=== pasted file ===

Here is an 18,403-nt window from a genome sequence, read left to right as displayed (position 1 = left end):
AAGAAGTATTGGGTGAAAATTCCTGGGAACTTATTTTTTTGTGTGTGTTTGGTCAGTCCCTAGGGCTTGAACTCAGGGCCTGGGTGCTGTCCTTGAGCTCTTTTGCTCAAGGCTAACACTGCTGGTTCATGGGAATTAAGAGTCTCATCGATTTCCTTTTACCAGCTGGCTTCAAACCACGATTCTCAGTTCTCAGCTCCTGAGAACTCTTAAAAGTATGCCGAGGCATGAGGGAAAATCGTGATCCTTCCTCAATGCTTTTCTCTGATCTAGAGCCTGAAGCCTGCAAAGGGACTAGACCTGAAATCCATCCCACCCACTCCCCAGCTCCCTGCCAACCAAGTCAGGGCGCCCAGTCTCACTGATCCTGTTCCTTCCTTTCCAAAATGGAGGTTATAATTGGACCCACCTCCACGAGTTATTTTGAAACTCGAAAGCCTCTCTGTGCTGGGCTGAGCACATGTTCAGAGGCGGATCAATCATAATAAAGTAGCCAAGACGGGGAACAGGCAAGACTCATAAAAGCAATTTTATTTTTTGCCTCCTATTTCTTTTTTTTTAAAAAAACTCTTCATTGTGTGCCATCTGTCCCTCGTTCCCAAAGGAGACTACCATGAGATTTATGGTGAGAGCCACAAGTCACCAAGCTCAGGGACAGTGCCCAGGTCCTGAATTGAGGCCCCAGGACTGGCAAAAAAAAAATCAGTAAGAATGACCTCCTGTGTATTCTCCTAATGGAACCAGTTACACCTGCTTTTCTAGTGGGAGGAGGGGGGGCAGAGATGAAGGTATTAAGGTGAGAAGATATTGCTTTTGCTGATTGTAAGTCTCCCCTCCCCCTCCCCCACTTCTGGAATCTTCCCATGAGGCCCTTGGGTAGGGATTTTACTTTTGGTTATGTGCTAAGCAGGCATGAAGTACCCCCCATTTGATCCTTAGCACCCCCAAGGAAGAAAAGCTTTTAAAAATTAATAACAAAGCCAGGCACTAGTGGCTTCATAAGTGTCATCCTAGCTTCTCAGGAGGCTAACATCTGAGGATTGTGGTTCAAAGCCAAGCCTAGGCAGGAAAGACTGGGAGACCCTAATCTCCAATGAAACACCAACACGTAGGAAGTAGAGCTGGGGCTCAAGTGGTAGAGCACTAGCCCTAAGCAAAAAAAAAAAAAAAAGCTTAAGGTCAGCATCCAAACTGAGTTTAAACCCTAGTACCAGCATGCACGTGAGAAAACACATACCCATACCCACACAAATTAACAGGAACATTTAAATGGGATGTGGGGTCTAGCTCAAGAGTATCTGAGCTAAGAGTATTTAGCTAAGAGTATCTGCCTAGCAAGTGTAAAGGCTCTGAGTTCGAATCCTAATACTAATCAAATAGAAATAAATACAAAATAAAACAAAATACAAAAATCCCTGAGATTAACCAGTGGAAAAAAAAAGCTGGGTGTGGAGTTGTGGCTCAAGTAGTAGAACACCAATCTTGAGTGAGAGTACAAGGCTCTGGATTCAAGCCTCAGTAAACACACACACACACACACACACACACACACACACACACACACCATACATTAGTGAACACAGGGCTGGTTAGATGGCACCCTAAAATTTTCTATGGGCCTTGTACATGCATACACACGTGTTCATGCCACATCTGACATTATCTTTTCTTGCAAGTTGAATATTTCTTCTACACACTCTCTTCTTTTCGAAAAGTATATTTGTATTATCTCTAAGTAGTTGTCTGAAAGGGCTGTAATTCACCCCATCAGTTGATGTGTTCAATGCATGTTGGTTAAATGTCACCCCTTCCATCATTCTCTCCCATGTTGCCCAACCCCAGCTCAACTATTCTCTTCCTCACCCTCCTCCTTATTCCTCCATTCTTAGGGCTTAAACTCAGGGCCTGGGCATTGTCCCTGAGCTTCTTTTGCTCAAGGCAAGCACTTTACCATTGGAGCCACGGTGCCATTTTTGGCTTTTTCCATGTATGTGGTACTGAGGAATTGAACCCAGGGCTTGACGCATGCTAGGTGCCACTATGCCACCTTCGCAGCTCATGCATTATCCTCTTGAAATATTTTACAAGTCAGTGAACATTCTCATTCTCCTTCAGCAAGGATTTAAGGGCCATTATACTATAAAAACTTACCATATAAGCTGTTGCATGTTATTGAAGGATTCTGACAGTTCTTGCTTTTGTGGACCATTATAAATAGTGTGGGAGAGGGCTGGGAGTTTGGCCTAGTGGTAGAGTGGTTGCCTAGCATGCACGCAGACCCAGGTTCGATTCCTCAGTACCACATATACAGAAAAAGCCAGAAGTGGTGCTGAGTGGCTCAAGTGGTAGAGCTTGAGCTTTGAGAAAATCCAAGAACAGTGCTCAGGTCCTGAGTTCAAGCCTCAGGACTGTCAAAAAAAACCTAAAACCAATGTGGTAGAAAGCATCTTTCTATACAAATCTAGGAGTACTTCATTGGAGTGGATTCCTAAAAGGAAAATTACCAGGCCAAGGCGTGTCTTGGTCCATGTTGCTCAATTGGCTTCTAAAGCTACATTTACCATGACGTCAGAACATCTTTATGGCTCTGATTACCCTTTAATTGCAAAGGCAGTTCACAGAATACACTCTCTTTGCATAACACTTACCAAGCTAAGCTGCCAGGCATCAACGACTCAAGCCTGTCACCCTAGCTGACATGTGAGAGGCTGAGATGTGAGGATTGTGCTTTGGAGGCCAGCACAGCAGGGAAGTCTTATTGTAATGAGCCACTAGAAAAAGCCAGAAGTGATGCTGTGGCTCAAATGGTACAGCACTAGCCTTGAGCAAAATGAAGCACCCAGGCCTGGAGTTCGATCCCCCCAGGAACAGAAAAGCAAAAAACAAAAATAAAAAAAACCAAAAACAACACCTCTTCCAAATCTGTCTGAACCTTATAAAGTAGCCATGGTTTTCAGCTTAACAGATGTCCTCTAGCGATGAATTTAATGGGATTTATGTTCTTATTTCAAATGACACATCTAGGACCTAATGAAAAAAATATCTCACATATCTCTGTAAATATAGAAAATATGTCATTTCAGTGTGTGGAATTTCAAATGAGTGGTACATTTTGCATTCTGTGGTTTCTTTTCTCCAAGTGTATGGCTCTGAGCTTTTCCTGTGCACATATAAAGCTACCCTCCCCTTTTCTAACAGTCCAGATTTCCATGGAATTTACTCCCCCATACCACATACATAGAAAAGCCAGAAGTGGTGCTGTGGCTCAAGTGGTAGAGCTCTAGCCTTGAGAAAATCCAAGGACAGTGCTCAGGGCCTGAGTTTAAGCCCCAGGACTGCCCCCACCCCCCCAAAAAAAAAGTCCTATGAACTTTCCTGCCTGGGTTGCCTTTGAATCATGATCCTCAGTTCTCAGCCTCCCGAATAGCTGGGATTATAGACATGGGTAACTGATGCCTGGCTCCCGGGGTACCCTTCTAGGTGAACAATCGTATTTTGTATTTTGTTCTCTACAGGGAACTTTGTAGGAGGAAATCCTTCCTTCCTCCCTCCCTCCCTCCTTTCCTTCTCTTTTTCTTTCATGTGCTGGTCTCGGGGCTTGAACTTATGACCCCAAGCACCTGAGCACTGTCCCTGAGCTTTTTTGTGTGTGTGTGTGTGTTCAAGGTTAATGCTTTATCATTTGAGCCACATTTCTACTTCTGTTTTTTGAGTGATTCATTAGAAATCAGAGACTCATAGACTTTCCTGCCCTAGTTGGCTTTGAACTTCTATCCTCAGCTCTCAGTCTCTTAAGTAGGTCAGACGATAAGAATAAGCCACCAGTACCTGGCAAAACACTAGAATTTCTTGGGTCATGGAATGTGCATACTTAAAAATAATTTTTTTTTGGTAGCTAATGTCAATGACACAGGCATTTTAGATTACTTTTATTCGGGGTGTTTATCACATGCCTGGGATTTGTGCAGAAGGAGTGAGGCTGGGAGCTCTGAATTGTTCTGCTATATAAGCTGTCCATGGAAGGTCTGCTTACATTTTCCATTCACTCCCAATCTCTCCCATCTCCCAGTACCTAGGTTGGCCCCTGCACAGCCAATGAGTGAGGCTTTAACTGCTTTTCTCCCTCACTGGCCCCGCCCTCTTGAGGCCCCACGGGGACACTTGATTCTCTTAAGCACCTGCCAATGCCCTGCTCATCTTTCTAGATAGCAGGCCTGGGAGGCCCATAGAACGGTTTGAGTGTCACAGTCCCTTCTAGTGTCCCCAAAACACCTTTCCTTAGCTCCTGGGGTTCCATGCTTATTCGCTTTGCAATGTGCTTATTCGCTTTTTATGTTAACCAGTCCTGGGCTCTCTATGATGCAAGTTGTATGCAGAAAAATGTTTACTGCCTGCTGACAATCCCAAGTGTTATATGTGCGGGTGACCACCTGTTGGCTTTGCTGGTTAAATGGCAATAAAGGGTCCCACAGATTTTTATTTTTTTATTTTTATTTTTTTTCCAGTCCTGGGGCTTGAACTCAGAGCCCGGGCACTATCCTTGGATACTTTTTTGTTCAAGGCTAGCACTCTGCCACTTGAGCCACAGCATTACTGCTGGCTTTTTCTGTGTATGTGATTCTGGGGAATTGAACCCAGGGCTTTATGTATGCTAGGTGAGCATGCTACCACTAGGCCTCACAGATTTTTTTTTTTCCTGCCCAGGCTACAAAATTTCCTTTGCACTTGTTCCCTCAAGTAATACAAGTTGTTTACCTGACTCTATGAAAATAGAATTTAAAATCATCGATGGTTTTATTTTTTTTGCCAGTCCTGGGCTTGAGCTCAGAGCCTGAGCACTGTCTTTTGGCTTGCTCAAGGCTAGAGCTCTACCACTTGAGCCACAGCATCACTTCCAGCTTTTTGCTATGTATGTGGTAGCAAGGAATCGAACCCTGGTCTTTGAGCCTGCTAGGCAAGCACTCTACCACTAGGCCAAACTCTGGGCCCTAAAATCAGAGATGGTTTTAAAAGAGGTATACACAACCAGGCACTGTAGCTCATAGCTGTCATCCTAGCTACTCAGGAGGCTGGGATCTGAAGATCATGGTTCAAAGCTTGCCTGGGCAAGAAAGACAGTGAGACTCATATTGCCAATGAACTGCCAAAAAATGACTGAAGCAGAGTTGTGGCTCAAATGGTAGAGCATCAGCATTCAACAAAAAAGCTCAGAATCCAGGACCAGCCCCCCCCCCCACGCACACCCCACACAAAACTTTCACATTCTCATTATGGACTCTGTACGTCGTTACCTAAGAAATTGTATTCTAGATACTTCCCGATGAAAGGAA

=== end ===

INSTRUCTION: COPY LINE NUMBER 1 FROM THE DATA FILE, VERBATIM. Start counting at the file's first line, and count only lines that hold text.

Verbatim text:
Here is an 18,403-nt window from a genome sequence, read left to right as displayed (position 1 = left end):